Well, I've needed to for a while now, so I finally took the productive step of getting a math book to begin revisiting my foundations so hopefully I can work with these ideas in a more formal context in the (hopefully) near future.
 

Offline MikeS

  • Neilep Level Member
  • ******
  • Posts: 1044
  • The Devils Advocate
    • View Profile
Is the speed of light increasing?
« Reply #6 on: 11/07/2011 14:42:15 »
Hey folks,

As I've said before I'm no physics guru, it's just a hobby of mine so most of this post is gonna involve a bit of visualization rather than hard math of any sort.

One common visualization of course is that of spheres on a fabric representing objects in space-time. So I was wondering, if the speed of wave traversal increases with increasing tension of a string (1D) / fabric (2D), then shouldn't the cosmic speed limit, and hence the speed of light, increase with increasing tension of space-time?

I ask this considering the fact that the universe is expanding: if space-time it self was created in the big bang, then that along with the effects of dark energy (with both expanding the universe) should be increasing the tension on the fabric of space-time, no?

And if it is, then shouldn't the speed of light be increasing slightly with the expansion of the universe and, specifically, space-time?

If you consider the depressions in the fabric as gravity wells then it is not the speed of light that changes but time dilates the deeper within the gravity well.  (Clocks run slower)
 

Offline Phractality

  • Hero Member
  • *****
  • Posts: 523
  • Thanked: 1 times
    • View Profile
Is the speed of light increasing?
« Reply #7 on: 12/07/2011 18:18:19 »
The speed of light, in meters per second, is fixed by definition. The only way it can change is to change its definition.
 

Offline JP

  • Neilep Level Member
  • ******
  • Posts: 3366
  • Thanked: 2 times
    • View Profile
Is the speed of light increasing?
« Reply #8 on: 12/07/2011 22:49:49 »
The speed of light, in meters per second, is fixed by definition. The only way it can change is to change its definition.

True, but it was given this definition because it was checked and as far as we can tell it's constant.  If it started varying wildly over space and time, we should notice effects in our observations and would probably change definitions.

There have been results that suggest that certain fundamental parameters of the universe which were though to be unchanging might actually change with time, and these changes would change the speed of light.  But this is pretty controversial currently.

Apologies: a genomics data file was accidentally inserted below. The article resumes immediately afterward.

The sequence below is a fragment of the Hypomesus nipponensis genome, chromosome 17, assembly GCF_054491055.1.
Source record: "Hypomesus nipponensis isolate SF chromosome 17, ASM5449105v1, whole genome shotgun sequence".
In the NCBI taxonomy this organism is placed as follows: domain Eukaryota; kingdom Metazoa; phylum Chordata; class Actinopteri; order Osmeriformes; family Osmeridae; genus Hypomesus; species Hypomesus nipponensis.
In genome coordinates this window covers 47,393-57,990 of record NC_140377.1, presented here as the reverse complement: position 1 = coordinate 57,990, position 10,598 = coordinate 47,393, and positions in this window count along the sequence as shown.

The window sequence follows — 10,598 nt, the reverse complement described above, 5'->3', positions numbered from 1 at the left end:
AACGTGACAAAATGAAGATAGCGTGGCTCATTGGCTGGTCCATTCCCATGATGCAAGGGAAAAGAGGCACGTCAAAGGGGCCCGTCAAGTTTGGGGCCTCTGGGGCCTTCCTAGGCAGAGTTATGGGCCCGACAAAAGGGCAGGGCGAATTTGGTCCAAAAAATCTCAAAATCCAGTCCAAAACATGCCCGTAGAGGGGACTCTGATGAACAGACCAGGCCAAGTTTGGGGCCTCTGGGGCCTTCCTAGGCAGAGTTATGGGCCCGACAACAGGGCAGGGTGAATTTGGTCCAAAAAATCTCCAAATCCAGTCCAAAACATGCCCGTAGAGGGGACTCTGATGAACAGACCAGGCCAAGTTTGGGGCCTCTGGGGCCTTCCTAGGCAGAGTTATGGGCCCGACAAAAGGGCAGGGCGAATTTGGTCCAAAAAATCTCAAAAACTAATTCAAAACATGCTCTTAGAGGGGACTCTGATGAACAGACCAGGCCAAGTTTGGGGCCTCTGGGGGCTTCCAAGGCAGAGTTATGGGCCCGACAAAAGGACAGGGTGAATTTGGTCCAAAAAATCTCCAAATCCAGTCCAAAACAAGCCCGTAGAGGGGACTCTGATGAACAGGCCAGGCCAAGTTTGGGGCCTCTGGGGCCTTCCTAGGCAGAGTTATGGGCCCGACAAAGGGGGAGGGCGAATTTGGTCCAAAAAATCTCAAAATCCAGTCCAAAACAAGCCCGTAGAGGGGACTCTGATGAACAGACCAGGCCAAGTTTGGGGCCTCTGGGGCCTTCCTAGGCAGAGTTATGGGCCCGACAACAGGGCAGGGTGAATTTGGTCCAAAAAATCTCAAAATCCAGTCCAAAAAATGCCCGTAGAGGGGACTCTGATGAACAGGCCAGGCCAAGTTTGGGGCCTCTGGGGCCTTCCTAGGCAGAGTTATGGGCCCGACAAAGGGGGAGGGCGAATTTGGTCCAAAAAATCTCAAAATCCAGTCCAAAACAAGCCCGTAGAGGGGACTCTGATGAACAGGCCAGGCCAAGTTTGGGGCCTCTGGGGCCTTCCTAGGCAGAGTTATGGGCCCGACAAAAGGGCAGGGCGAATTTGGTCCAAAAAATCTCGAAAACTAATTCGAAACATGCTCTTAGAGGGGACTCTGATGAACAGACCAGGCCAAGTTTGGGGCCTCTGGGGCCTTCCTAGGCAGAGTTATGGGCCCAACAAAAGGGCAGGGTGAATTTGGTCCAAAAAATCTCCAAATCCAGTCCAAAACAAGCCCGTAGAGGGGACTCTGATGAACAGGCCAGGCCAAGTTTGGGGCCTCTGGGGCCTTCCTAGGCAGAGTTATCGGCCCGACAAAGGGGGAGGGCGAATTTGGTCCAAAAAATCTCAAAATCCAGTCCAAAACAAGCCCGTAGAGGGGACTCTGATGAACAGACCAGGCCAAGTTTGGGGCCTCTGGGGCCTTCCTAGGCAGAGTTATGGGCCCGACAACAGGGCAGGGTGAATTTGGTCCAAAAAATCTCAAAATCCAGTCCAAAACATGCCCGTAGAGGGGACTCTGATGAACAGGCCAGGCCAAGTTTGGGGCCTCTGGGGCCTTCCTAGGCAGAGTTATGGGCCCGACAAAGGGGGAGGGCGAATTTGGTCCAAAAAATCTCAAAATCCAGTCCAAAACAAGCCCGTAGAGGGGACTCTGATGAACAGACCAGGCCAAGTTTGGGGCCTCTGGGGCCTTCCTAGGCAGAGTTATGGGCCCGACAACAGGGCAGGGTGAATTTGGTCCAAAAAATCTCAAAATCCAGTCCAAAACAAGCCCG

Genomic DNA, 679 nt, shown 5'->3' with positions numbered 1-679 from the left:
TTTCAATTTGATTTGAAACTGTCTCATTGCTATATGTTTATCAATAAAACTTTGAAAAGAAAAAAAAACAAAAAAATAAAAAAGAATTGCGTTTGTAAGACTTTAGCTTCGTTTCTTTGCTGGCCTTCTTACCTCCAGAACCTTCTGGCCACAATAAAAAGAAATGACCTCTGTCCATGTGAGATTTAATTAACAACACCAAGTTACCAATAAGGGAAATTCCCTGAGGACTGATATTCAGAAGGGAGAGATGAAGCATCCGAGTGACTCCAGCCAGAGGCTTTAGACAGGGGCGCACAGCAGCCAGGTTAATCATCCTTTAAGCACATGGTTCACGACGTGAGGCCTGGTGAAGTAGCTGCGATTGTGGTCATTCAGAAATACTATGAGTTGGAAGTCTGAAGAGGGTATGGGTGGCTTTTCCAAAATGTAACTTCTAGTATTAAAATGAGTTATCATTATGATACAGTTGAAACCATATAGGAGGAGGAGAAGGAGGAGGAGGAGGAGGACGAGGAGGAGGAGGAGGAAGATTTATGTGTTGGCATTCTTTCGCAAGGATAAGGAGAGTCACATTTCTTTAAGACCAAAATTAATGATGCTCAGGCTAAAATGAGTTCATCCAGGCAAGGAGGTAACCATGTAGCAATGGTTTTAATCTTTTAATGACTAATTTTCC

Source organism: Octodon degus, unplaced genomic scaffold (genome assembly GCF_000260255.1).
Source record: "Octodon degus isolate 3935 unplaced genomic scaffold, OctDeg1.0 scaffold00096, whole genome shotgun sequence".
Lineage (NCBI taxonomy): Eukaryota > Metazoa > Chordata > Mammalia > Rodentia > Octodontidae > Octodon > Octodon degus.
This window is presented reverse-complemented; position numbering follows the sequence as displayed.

Offline namaan

  • Sr. Member
  • ****
  • Posts: 195
    • View Profile
Is the speed of light increasing?
« Reply #9 on: 12/07/2011 23:53:38 »
Quote
There have been results that suggest that certain fundamental parameters of the universe which were though to be unchanging might actually change with time, and these changes would change the speed of light.  But this is pretty controversial currently.

Interesting, and there's another interesting thought experiment that goes along with this idea. If all the galaxies are moving away from each other due to dark energy, yet the speed of light is increasing in a proportional manner to this expansion, then we might not be looking as far back into the past as we might be imagining?
 

Post by gravityboy click to view.

gravityboy

  • Guest
Is the speed of light increasing?
« Reply #10 on: 15/07/2011 03:30:39 »
Shrunk
Warped fields and frame dragging are actually just the ether-like field of flux particle strings in space (not the string theory type).

Of course there is an Ether.
 It is the field of strings encompassing space. The basis for everything. The flux particle field (not the string theory type though).

Mass… for instance something that has a proton, is a particle with strings balled up.
 It doesn’t actually convert into energy… it releases what can be considered its energy by un-balling.
 The particle is still there but now its shape has changed into the regular particle (un-balled) 10 strings with common center (or 20 radii).

The energy contained in the nucleus of an atom is actually only potential energy